1. Identify lead sources by traffic, volume, show and close rates. Which marketing channels deliver most of your website traffic? How many from your latest SEM campaigns, email marketing campaigns, digital advertising, social media, etc.? In addition to the volume of website visitors, calculate the conversion rates, show rates and close rates from each lead source. Just because one channel is delivering a lot of traffic doesn't mean you should allocate more budget to that channel unless the leads are closing at a rate of 20 percent or better.


  1. Allocate your budget. Adjust your marketing budget according to the best-performing lead sources. The higher the show and close rates a lead source delivers, the more you should allocate to that channel. As long as the source continues to deliver the same show and close rates, try increasing the budget a little bit every month. At some point, increasing the budget will not deliver a higher volume of leads and the show and close rates may stabilize. At that point, continuing to increase the budget isn't necessary.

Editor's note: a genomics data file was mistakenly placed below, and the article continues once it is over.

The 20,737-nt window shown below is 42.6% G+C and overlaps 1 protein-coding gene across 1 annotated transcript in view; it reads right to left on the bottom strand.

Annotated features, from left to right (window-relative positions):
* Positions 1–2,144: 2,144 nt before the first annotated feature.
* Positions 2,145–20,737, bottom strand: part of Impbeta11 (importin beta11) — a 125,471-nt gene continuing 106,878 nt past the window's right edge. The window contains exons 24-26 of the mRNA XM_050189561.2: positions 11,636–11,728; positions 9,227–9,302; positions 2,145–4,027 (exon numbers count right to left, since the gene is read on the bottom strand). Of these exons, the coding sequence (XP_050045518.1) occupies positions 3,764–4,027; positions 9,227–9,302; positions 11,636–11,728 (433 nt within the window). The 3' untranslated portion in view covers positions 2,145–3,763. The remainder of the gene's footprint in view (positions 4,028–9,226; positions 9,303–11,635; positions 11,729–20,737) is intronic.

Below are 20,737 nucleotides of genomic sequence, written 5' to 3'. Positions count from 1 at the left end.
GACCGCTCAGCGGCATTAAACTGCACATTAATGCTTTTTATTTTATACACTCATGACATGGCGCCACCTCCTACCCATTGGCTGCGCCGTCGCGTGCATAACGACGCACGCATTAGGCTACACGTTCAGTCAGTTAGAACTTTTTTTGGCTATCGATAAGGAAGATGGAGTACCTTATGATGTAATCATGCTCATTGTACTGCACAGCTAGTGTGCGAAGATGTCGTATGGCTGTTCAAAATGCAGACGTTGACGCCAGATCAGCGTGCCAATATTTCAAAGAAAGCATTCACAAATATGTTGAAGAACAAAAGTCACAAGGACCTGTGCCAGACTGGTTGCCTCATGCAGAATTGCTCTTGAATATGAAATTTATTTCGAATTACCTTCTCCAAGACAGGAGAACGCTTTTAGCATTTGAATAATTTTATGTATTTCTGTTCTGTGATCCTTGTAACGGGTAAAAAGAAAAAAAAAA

1. Turn leads into shows. What are your dealership’s established processes? Your lead follow-up process should be written down and copies should be posted on every sales associate's desk so they are reminded on a daily basis how important it is to follow the process. Ideally 25 to 30 percent of your leads will turn into shows but the national average is 17%. Focus on this metric.  It will dramatically change your ROI.


  1. Require accountability. How do you measure whether processes are being followed? A system of accountability needs to be set up with one person in charge who will hold salespeople accountable.  Inspect what you expect. 


  1. Analyze results and change as necessary. Once you have a winning lead strategy, analyze results on a monthly basis. As the market changes, as the seasons change, as consumers’ preferences change, so might your lead strategy. Keep a close eye on the Key Performance Indicators (KPIs) from each of your marketing channels and make adjustments when you see the numbers change.


Every dealership is different, so there's no set formula for a winning lead strategy. Some trial and error and experimenting with new lead sources may be necessary before you finally come up with a strategy that delivers. How do you formulate your dealership's lead strategy? What are your favorite tips for increasing website traffic, lead conversion rates, show rates and close rates?

Alex Lau